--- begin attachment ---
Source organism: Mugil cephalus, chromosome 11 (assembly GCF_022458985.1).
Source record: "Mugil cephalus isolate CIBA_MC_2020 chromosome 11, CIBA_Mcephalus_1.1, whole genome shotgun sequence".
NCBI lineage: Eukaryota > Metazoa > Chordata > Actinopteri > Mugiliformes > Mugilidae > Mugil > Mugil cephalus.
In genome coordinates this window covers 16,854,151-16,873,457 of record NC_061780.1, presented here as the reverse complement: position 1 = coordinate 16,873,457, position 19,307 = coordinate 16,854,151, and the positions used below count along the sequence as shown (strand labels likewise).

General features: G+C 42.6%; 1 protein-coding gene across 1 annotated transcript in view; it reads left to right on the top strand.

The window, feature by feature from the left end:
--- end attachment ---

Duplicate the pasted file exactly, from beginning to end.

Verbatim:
Source organism: Mugil cephalus, chromosome 11 (assembly GCF_022458985.1).
Source record: "Mugil cephalus isolate CIBA_MC_2020 chromosome 11, CIBA_Mcephalus_1.1, whole genome shotgun sequence".
NCBI lineage: Eukaryota > Metazoa > Chordata > Actinopteri > Mugiliformes > Mugilidae > Mugil > Mugil cephalus.
In genome coordinates this window covers 16,854,151-16,873,457 of record NC_061780.1, presented here as the reverse complement: position 1 = coordinate 16,873,457, position 19,307 = coordinate 16,854,151, and the positions used below count along the sequence as shown (strand labels likewise).

General features: G+C 42.6%; 1 protein-coding gene across 1 annotated transcript in view; it reads left to right on the top strand.

The window, feature by feature from the left end: